Malcolm R. Forster

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—William Whewell's philosophy of scientific discovery is applied to the problem of understanding the nature of unification and explanation by the composition of causes in Newtonian mechanics. The essay attempts to demonstrate: (1) The sense in which 'approximate' laws (e.g. Kepler's laws of planetary motion) successfully refer to real physical systems(More)
Akaike's framework for thinking about model selection in terms of the goal of predictive accuracy and his criterion for model selection have important philosophical implications. Scientists often test models whose truth values they already know, and they often decline to reject models that they know full well are false. Instrumentalism helps explain this(More)
An evolutionary view of rationality as an adaptive toolbox of fast and frugal heuristics is sometimes placed in opposition to probability as the ideal of enlightened rational human inference. Indeed, this opposition has become the cornerstone of an ongoing debate between adherents to theories of normative as opposed to bounded rationality. On the one hand,(More)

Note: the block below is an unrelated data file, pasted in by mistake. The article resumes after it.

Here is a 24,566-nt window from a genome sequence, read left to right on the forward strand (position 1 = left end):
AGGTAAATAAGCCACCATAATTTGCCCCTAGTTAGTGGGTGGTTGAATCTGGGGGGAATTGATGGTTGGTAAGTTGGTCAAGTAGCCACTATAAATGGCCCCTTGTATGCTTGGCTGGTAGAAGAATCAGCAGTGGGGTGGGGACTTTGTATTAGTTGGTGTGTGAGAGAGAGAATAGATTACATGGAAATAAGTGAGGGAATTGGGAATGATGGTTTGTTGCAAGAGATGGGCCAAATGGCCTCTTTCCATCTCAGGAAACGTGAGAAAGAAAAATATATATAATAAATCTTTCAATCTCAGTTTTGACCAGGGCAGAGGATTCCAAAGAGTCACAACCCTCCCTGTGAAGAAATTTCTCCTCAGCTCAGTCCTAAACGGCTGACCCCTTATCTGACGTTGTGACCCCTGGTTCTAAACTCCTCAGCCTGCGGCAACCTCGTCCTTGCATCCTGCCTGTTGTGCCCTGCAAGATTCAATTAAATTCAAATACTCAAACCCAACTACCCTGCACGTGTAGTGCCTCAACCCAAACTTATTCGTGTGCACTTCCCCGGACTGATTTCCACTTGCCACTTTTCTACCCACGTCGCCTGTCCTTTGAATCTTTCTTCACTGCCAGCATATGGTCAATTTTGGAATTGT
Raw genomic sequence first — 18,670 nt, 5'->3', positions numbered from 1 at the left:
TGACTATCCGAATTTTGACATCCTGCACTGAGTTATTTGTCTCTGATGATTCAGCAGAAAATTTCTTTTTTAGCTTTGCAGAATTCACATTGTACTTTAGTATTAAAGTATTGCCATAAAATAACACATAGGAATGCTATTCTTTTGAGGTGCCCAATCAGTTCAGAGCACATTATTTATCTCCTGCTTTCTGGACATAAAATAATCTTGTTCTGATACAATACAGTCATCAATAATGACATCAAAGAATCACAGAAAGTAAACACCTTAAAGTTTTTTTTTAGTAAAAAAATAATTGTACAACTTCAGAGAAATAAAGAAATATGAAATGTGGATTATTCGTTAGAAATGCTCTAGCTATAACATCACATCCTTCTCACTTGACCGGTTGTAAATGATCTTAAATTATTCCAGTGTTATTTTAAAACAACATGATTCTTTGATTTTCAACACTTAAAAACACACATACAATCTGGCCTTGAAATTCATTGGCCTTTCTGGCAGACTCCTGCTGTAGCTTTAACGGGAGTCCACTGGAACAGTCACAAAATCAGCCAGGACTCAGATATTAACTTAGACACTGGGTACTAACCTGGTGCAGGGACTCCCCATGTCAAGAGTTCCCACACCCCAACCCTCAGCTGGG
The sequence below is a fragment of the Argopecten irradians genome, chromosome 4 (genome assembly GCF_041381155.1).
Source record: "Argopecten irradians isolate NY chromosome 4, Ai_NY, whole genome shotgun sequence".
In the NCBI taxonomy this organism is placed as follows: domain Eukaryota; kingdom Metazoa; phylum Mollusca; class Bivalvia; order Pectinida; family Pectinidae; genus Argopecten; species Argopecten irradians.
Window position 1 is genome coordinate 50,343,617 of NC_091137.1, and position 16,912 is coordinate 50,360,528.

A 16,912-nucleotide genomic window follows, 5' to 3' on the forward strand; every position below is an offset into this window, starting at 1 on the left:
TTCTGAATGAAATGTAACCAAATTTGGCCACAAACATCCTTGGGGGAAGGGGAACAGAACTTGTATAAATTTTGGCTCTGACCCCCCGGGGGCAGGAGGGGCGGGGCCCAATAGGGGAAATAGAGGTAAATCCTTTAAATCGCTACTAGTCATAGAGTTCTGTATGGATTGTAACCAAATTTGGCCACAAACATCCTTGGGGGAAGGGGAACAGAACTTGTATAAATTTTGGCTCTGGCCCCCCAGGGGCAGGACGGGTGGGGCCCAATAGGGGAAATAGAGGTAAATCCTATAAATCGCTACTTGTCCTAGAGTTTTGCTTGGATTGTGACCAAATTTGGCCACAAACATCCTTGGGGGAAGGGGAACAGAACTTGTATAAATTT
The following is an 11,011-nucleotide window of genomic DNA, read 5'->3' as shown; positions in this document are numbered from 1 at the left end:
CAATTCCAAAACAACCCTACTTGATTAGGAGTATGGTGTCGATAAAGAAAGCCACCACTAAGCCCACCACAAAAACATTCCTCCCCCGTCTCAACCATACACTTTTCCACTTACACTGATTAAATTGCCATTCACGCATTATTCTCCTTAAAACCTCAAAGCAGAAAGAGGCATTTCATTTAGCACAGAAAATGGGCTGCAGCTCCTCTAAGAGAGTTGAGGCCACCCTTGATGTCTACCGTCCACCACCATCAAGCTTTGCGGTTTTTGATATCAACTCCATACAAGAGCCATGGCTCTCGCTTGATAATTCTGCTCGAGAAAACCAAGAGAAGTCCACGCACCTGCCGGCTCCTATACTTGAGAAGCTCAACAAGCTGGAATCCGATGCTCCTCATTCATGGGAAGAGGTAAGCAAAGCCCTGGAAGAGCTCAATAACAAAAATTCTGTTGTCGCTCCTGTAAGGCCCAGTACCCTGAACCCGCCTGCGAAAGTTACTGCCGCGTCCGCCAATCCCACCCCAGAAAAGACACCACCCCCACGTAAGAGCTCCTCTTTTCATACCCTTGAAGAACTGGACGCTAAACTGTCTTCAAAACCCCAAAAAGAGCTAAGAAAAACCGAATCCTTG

The theory of fast and frugal heuristics, developed in a new book called Simple Heuristics that make Us Smart (Gigerenzer, Todd, and the ABC Research Group, in press), includes two requirements for rational decision making. One is that decision rules are bounded in their rationality—that rules are frugal in what they take into account, and therefore fast in(More)
Some quantum mechanical phenomena are notoriously hard to explain in causal terms. But what prior motivation is there for seeking a causal explanation in the first place, other than the fact that they have been used successfully to explain unrelated phenomena? The answer is twofold. First, the agreement of independent measurements of probabilities is the(More)
William Whewell and J. S. Mill disagreed about the role of conceptual innovation in the evolution of science. For Mill, concepts, correctly constructed, are determined by the empirical facts. They are born fully warranted, free from prejudice and bias. For Whewell, concepts are introduced conjecturally, and the process of testing in science is largely(More)